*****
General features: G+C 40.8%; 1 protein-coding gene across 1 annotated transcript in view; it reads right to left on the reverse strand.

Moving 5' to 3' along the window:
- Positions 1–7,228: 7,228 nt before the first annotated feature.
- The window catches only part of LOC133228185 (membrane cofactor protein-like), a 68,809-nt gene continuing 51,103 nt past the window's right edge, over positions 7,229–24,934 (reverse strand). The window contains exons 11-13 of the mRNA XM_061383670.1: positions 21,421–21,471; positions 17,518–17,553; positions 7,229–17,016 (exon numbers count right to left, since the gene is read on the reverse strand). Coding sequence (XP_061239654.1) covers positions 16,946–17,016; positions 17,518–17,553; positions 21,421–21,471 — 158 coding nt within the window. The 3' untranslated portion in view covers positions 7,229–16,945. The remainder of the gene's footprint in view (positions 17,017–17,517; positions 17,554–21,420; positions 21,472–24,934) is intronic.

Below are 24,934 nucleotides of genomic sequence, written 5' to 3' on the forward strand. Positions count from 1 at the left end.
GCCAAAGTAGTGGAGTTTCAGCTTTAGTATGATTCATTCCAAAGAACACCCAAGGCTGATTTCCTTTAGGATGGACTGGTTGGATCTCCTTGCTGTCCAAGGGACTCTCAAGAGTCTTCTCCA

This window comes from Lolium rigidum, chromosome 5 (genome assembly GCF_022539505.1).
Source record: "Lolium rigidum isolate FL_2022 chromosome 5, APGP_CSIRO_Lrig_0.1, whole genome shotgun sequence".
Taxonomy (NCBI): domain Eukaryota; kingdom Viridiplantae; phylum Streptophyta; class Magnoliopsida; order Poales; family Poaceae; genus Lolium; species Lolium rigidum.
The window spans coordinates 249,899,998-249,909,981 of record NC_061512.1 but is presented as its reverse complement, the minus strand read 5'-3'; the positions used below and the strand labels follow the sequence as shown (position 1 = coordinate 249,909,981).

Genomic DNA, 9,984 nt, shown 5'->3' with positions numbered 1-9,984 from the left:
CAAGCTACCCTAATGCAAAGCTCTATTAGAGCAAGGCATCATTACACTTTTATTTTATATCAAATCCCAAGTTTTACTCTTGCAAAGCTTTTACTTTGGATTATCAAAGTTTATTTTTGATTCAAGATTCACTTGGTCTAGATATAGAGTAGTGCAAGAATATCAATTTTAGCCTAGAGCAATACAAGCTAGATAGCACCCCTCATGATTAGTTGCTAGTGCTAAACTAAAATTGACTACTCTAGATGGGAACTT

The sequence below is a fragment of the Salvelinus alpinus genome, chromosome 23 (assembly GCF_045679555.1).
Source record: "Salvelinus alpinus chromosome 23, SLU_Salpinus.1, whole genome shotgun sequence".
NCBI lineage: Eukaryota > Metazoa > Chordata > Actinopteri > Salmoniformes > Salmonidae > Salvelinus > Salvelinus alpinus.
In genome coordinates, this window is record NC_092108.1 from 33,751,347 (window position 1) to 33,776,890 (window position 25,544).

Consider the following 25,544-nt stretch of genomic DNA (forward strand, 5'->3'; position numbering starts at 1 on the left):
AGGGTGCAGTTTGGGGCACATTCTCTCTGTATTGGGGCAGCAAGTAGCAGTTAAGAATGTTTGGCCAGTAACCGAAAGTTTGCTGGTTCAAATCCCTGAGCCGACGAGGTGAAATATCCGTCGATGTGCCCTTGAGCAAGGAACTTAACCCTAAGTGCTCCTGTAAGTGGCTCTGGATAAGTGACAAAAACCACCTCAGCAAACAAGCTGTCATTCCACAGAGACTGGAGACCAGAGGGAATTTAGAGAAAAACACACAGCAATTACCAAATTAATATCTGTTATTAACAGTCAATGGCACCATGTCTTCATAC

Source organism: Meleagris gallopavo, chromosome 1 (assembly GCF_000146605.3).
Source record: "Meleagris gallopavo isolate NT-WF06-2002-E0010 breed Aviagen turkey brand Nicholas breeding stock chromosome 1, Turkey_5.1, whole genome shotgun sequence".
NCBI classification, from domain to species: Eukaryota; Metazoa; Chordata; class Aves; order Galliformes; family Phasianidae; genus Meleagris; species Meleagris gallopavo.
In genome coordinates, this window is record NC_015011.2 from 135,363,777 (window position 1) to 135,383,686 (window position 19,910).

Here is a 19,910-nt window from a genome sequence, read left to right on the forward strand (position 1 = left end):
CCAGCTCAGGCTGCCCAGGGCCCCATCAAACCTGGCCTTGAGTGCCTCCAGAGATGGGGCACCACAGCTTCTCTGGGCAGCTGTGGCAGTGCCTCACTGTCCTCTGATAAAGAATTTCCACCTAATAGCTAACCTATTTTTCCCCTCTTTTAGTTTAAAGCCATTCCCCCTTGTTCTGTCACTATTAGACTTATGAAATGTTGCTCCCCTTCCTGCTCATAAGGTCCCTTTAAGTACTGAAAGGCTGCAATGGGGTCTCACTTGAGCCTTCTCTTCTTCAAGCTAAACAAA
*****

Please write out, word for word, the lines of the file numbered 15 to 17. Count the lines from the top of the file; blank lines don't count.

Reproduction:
NCBI lineage: Eukaryota > Metazoa > Chordata > Actinopteri > Salmoniformes > Salmonidae > Salvelinus > Salvelinus alpinus.
In genome coordinates, this window is record NC_092108.1 from 33,751,347 (window position 1) to 33,776,890 (window position 25,544).

Consider the following 25,544-nt stretch of genomic DNA (forward strand, 5'->3'; position numbering starts at 1 on the left):